Homily for The Solemnity of Our Lord Jesus Christ, King of the Universe

There are good peo­ple and there are bad peo­ple in the world. I hope that rev­e­la­tion doesn’t come as a shock to any­one: there are good peo­ple and there are bad peo­ple.

Now, you could rea­son­ably say, “But Dea­con! Nobody is entire­ly good or entire­ly bad. We all have good and bad ele­ments.” And in that you would be right. But I’m not talk­ing about the life-long indi­vid­ual strug­gle to choose the good and avoid the bad. I’m not talk­ing about our need to, as Paul writes, work out our own sal­va­tion in fear and trem­bling.

I’m talk­ing about the sim­ple fact that when Christ comes in His glo­ry, He will sep­a­rate the sheep from the goats. This does not mean our Lord and Sav­ior is tak­ing up micro-farm­ing and ani­mal hus­bandry. It means there are good peo­ple and there are bad peo­ple in the world, and each group is des­tined for a dif­fer­ent end.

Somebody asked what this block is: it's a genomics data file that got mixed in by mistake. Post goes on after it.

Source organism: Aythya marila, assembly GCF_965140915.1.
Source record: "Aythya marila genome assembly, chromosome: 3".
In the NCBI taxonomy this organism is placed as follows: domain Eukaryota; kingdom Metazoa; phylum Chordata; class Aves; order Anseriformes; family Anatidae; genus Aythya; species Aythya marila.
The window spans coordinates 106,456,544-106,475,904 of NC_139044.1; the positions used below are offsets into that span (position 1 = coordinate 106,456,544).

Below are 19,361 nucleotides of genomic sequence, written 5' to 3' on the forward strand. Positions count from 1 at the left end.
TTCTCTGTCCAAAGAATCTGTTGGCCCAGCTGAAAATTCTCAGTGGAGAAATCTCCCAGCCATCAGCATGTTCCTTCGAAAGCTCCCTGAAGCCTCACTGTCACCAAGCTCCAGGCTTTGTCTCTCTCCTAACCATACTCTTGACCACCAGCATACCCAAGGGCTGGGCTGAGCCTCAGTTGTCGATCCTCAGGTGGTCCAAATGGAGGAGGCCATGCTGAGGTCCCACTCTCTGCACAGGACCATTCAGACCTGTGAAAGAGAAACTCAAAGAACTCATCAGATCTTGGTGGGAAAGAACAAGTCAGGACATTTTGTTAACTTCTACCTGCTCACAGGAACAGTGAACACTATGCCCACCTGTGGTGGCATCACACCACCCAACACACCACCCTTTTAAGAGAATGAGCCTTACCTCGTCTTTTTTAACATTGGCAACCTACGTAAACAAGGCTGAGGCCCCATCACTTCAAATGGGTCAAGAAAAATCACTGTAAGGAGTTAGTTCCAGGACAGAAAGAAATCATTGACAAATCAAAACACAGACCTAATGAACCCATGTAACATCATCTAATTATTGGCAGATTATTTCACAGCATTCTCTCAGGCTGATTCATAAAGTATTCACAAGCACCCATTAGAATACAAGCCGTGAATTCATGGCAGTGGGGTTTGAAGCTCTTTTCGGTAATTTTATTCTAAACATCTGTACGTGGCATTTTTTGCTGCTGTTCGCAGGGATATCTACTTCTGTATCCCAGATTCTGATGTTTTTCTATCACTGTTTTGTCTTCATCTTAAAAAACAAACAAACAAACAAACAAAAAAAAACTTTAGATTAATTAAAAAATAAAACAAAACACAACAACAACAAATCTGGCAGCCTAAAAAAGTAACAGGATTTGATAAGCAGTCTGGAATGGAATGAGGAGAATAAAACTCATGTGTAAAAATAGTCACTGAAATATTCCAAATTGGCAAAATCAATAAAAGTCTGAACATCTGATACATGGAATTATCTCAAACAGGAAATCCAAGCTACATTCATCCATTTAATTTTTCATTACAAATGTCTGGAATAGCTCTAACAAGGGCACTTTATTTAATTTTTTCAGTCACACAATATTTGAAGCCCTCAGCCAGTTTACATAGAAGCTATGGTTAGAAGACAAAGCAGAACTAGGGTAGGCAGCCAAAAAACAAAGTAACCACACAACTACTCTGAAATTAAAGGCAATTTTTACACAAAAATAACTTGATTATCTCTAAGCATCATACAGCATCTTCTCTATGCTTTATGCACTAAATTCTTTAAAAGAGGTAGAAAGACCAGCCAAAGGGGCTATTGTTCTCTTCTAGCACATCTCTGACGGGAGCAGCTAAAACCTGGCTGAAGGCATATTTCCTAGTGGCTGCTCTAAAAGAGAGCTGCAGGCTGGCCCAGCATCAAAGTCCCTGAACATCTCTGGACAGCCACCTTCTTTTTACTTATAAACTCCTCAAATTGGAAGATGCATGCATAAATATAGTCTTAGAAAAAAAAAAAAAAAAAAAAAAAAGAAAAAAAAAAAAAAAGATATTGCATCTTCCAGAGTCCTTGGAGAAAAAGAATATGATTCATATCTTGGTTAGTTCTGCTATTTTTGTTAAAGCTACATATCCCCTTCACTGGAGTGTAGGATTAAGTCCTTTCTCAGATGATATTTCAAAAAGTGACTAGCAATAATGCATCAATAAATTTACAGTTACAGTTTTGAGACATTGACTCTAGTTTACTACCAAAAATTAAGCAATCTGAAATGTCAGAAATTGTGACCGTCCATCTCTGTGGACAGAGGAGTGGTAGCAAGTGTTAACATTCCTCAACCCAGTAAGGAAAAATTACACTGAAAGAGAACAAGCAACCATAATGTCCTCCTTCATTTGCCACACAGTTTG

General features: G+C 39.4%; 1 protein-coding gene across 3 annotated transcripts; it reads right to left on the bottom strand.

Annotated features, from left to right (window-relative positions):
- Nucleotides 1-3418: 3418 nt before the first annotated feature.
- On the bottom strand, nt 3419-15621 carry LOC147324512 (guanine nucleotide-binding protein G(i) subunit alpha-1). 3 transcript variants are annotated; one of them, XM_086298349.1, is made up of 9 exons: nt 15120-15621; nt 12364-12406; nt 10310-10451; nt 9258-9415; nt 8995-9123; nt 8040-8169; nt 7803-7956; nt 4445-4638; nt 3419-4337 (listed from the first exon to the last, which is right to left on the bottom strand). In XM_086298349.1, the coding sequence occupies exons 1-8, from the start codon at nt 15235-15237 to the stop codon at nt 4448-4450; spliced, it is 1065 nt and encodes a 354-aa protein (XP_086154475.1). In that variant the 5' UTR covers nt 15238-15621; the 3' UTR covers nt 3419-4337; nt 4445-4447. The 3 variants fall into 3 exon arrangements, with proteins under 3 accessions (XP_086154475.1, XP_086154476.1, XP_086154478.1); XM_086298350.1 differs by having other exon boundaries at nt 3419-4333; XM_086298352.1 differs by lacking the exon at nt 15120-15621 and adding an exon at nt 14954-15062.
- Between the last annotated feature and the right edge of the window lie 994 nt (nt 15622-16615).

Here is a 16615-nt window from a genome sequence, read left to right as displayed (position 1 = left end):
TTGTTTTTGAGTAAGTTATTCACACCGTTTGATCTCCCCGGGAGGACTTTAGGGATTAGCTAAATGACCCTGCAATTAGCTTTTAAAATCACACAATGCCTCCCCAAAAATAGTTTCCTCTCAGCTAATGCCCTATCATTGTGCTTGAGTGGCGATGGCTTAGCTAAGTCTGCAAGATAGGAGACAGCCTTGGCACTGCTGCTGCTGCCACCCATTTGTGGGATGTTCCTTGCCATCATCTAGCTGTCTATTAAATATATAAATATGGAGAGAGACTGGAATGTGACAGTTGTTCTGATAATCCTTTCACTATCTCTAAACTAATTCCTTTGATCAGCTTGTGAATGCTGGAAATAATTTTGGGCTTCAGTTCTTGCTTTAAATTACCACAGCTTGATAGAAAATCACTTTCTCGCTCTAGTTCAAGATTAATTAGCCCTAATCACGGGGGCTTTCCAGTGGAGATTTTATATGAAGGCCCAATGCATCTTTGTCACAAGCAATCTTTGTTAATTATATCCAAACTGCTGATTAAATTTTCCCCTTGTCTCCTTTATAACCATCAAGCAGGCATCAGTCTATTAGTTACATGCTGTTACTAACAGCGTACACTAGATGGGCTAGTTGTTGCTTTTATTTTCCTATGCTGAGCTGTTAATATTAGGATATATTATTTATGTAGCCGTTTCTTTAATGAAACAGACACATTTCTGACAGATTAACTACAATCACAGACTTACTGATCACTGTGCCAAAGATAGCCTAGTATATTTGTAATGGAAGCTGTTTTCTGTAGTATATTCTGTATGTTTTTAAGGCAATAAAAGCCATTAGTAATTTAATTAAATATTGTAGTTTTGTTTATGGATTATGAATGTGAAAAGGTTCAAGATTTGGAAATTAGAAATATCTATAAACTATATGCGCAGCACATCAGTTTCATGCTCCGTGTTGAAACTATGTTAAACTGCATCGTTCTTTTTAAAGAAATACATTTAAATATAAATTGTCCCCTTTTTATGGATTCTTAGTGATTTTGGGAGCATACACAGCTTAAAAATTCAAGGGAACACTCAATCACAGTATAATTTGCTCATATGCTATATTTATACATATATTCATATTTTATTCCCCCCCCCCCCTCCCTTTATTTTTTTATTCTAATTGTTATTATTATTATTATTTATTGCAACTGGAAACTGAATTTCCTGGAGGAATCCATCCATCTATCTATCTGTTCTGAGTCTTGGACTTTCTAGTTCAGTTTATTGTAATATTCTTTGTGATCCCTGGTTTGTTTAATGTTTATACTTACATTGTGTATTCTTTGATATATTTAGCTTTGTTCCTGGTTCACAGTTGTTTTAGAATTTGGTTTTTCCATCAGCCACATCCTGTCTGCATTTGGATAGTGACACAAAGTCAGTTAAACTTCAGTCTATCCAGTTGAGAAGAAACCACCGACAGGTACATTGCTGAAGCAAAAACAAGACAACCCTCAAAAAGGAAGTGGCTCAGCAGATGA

When the Son of Man comes in his glo­ry,

and all the angels with him,

he will sit upon his glo­ri­ous throne,

and all the nations will be assem­bled before him.

And he will sep­a­rate them one from anoth­er,

as a shep­herd sep­a­rates the sheep from the goats.

At the end, we are judged. Every­body. And we are sep­a­rat­ed into two groups: the good and the bad. The sheep and the goats. To the sheep, Our Lord invites them to inher­it the king­dom pre­pared for them from the foun­da­tion of the world. He says, “For I was hun­gry and you gave me food, I was thirsty and you gave me drink, a stranger and you wel­comed me, naked and you clothed me, ill and you cared for me, in prison and you vis­it­ed me.”

And those on His right are con­fused by His words. In their hon­esty, they ask Him when they did any of those very mer­i­to­ri­ous things. Jesus tells them, “Amen, I say to you, what­ev­er you did for one of the least broth­ers of mine, you did for me.”